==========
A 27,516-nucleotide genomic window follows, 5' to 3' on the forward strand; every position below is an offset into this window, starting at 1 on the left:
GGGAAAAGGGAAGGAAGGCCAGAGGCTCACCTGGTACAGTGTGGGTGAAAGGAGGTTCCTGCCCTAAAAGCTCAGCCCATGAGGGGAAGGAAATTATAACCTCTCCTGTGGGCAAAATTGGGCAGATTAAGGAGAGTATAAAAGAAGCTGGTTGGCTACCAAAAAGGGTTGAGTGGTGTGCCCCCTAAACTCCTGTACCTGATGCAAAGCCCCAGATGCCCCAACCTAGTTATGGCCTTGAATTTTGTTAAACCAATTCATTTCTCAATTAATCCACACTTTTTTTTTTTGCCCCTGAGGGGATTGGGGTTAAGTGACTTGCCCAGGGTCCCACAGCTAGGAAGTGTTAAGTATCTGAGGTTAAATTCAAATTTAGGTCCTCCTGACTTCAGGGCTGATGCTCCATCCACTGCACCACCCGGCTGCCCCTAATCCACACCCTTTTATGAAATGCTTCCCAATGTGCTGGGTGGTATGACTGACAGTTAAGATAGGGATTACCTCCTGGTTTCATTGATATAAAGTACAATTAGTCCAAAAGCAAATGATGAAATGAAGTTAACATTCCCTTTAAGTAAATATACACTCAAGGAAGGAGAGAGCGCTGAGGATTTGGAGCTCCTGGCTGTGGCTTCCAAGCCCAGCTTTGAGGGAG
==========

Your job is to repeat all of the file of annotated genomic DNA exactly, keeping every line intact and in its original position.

A 27,516-nucleotide genomic window follows, 5' to 3' on the forward strand; every position below is an offset into this window, starting at 1 on the left:
GGGAAAAGGGAAGGAAGGCCAGAGGCTCACCTGGTACAGTGTGGGTGAAAGGAGGTTCCTGCCCTAAAAGCTCAGCCCATGAGGGGAAGGAAATTATAACCTCTCCTGTGGGCAAAATTGGGCAGATTAAGGAGAGTATAAAAGAAGCTGGTTGGCTACCAAAAAGGGTTGAGTGGTGTGCCCCCTAAACTCCTGTACCTGATGCAAAGCCCCAGATGCCCCAACCTAGTTATGGCCTTGAATTTTGTTAAACCAATTCATTTCTCAATTAATCCACACTTTTTTTTTTTGCCCCTGAGGGGATTGGGGTTAAGTGACTTGCCCAGGGTCCCACAGCTAGGAAGTGTTAAGTATCTGAGGTTAAATTCAAATTTAGGTCCTCCTGACTTCAGGGCTGATGCTCCATCCACTGCACCACCCGGCTGCCCCTAATCCACACCCTTTTATGAAATGCTTCCCAATGTGCTGGGTGGTATGACTGACAGTTAAGATAGGGATTACCTCCTGGTTTCATTGATATAAAGTACAATTAGTCCAAAAGCAAATGATGAAATGAAGTTAACATTCCCTTTAAGTAAATATACACTCAAGGAAGGAGAGAGCGCTGAGGATTTGGAGCTCCTGGCTGTGGCTTCCAAGCCCAGCTTTGAGGGAG